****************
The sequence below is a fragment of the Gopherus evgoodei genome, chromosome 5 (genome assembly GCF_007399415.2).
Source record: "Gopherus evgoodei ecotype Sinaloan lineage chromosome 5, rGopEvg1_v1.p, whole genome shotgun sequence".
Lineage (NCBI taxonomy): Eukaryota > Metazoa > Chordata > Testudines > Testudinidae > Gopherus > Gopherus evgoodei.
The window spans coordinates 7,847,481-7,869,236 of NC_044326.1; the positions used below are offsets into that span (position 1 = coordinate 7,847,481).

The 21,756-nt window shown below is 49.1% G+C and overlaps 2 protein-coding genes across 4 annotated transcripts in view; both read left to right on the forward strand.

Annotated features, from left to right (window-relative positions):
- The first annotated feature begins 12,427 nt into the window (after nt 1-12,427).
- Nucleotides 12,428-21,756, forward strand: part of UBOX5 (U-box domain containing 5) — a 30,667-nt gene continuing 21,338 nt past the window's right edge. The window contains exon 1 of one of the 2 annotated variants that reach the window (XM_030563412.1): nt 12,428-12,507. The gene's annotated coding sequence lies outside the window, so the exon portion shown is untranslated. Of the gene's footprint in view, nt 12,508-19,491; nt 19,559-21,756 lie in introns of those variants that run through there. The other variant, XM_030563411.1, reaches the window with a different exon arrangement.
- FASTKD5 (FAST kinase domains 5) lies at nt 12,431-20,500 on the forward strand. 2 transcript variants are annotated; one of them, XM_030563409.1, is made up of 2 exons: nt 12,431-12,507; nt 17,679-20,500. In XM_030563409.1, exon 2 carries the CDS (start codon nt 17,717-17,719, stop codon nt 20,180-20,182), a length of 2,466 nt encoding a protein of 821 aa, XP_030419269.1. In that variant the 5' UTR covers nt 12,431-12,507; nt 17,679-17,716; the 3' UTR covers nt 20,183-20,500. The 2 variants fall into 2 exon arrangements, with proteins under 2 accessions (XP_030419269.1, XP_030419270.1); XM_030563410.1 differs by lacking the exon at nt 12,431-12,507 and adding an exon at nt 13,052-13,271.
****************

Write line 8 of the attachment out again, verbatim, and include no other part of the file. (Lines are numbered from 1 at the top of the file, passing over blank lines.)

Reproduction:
- Nucleotides 12,428-21,756, forward strand: part of UBOX5 (U-box domain containing 5) — a 30,667-nt gene continuing 21,338 nt past the window's right edge. The window contains exon 1 of one of the 2 annotated variants that reach the window (XM_030563412.1): nt 12,428-12,507. The gene's annotated coding sequence lies outside the window, so the exon portion shown is untranslated. Of the gene's footprint in view, nt 12,508-19,491; nt 19,559-21,756 lie in introns of those variants that run through there. The other variant, XM_030563411.1, reaches the window with a different exon arrangement.